Page:Historical account of Lisbon college.djvu/11

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HISTORICAL

ACCOUNT OF LISBON COLLEGE.


CHAPTER I.

For the total suppression of the Ancient Faith in England, Queen Elizabeth at first was content to trust to the natural effect of the Oath of Supremacy which was imposed upon the clergy and certain classes of the laity, and to the substitution of the New Prayer Book for the Mass, both of which were enforced by most severe penal ties. Very many of the Marian priests had fled the kingdom and many of them had been received into the houses of the gentry who still adhered to the Old Faith, and they do not seem to have suffered much molestation from the authorities. It was felt that, in a few years, death would have removed them, and that Catholicity in England would die a natural death from lack of pastors who might attend to the spiritual wants of the flock. This inevitable result was forced upon the attention of Dr. William, afterwards Cardinal, Allen, an Oxford divine and a dignitary in Queen Mary's reign, who had left his own country and was at that time residing in Flanders.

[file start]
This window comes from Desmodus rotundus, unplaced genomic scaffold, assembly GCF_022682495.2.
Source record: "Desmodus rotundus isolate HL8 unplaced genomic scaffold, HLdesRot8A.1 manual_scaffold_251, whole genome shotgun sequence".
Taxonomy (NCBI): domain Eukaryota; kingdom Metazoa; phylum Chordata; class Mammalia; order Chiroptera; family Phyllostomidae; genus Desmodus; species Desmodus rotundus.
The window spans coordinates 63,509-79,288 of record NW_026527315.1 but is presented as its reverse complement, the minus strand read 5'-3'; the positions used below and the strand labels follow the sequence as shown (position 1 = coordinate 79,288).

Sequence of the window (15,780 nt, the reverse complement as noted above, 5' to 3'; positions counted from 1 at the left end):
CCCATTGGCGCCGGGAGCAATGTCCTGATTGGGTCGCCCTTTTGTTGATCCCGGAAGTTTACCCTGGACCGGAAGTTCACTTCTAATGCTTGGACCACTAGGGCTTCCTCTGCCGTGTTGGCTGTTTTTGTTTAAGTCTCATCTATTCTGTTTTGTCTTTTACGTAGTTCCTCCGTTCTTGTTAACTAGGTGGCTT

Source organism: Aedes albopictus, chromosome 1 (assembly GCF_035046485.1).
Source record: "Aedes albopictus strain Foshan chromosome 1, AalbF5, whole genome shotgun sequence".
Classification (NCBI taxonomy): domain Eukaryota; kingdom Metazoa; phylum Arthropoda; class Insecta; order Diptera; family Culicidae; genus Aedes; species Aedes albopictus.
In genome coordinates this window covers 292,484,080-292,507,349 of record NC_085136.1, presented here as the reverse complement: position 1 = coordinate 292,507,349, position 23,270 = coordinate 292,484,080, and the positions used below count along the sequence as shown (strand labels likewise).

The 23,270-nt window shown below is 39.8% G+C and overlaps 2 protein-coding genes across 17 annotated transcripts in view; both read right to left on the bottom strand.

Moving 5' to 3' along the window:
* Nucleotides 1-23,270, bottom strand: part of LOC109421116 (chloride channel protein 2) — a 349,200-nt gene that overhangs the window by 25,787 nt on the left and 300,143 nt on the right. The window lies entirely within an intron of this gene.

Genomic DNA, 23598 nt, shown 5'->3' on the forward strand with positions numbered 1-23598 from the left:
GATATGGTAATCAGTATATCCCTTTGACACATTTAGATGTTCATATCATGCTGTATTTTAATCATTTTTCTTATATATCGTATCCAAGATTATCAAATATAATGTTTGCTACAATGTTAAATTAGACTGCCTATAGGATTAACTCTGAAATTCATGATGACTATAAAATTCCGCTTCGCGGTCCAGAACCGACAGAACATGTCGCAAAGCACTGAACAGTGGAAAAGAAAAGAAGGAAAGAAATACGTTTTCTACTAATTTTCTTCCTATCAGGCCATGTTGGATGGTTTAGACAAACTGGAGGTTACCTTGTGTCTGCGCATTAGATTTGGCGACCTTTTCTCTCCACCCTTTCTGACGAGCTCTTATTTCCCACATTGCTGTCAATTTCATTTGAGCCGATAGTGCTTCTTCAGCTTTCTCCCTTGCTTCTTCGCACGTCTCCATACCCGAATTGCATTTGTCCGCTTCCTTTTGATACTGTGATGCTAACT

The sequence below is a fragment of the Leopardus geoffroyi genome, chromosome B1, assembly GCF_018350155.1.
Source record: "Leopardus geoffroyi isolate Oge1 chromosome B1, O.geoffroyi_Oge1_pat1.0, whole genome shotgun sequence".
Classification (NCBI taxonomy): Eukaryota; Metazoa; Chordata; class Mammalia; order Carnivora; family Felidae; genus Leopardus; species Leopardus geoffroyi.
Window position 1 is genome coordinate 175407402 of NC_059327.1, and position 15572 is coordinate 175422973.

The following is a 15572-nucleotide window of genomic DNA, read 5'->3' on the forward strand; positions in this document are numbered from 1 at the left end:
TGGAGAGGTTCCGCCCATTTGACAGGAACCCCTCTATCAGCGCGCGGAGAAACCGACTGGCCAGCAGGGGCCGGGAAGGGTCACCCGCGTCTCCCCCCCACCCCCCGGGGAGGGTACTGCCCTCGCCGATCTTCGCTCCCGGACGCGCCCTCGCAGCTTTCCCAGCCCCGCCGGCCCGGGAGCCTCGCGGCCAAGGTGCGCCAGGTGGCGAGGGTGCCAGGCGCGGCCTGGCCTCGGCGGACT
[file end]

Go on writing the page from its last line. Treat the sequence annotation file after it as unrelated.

In the year 1568, with the assistance of a friend, Dr. Vendeville, who had invited him to Douay for the purpose of completing his degrees, he was enabled to carry out the project which had suggested itself to him for preventing the total extinction of the Catholic Faith in England. This was the establishment of a College for the education and training of priests who should devote their labours to the perpetuation and spread of the faith in their own country.